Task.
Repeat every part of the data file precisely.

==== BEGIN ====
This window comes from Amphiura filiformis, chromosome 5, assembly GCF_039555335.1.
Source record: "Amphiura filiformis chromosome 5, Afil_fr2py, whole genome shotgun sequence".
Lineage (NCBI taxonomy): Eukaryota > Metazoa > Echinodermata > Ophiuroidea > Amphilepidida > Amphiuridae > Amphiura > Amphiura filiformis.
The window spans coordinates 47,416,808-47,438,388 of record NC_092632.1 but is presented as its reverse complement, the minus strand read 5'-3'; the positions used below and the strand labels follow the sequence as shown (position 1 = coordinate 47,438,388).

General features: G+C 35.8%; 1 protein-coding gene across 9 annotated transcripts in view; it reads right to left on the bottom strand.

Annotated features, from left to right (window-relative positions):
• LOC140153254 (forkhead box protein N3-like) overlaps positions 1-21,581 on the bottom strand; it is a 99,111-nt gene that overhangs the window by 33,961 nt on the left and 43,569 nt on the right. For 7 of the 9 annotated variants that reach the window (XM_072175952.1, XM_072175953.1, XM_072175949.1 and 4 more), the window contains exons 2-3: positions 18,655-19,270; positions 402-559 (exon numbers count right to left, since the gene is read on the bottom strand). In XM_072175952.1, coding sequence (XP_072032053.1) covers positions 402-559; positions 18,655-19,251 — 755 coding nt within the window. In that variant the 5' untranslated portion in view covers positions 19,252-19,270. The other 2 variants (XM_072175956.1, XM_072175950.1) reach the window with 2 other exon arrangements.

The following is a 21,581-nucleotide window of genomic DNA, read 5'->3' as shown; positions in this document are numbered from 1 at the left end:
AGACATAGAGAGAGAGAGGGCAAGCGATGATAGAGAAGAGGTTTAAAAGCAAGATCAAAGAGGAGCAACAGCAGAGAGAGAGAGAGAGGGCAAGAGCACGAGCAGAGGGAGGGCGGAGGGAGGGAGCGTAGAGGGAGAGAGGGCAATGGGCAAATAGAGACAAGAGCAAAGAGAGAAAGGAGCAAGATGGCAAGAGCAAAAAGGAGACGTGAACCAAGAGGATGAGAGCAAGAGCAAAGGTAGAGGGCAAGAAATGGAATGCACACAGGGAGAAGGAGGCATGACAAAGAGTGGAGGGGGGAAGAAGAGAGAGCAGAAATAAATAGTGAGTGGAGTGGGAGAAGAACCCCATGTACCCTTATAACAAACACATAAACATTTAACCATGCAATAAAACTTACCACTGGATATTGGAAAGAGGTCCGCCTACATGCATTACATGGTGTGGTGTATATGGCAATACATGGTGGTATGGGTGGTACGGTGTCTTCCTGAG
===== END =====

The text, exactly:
This window comes from Amphiura filiformis, chromosome 5, assembly GCF_039555335.1.
Source record: "Amphiura filiformis chromosome 5, Afil_fr2py, whole genome shotgun sequence".
Lineage (NCBI taxonomy): Eukaryota > Metazoa > Echinodermata > Ophiuroidea > Amphilepidida > Amphiuridae > Amphiura > Amphiura filiformis.
The window spans coordinates 47,416,808-47,438,388 of record NC_092632.1 but is presented as its reverse complement, the minus strand read 5'-3'; the positions used below and the strand labels follow the sequence as shown (position 1 = coordinate 47,438,388).

General features: G+C 35.8%; 1 protein-coding gene across 9 annotated transcripts in view; it reads right to left on the bottom strand.

Annotated features, from left to right (window-relative positions):
• LOC140153254 (forkhead box protein N3-like) overlaps positions 1-21,581 on the bottom strand; it is a 99,111-nt gene that overhangs the window by 33,961 nt on the left and 43,569 nt on the right. For 7 of the 9 annotated variants that reach the window (XM_072175952.1, XM_072175953.1, XM_072175949.1 and 4 more), the window contains exons 2-3: positions 18,655-19,270; positions 402-559 (exon numbers count right to left, since the gene is read on the bottom strand). In XM_072175952.1, coding sequence (XP_072032053.1) covers positions 402-559; positions 18,655-19,251 — 755 coding nt within the window. In that variant the 5' untranslated portion in view covers positions 19,252-19,270. The other 2 variants (XM_072175956.1, XM_072175950.1) reach the window with 2 other exon arrangements.

The following is a 21,581-nucleotide window of genomic DNA, read 5'->3' as shown; positions in this document are numbered from 1 at the left end:
AGACATAGAGAGAGAGAGGGCAAGCGATGATAGAGAAGAGGTTTAAAAGCAAGATCAAAGAGGAGCAACAGCAGAGAGAGAGAGAGAGGGCAAGAGCACGAGCAGAGGGAGGGCGGAGGGAGGGAGCGTAGAGGGAGAGAGGGCAATGGGCAAATAGAGACAAGAGCAAAGAGAGAAAGGAGCAAGATGGCAAGAGCAAAAAGGAGACGTGAACCAAGAGGATGAGAGCAAGAGCAAAGGTAGAGGGCAAGAAATGGAATGCACACAGGGAGAAGGAGGCATGACAAAGAGTGGAGGGGGGAAGAAGAGAGAGCAGAAATAAATAGTGAGTGGAGTGGGAGAAGAACCCCATGTACCCTTATAACAAACACATAAACATTTAACCATGCAATAAAACTTACCACTGGATATTGGAAAGAGGTCCGCCTACATGCATTACATGGTGTGGTGTATATGGCAATACATGGTGGTATGGGTGGTACGGTGTCTTCCTGAG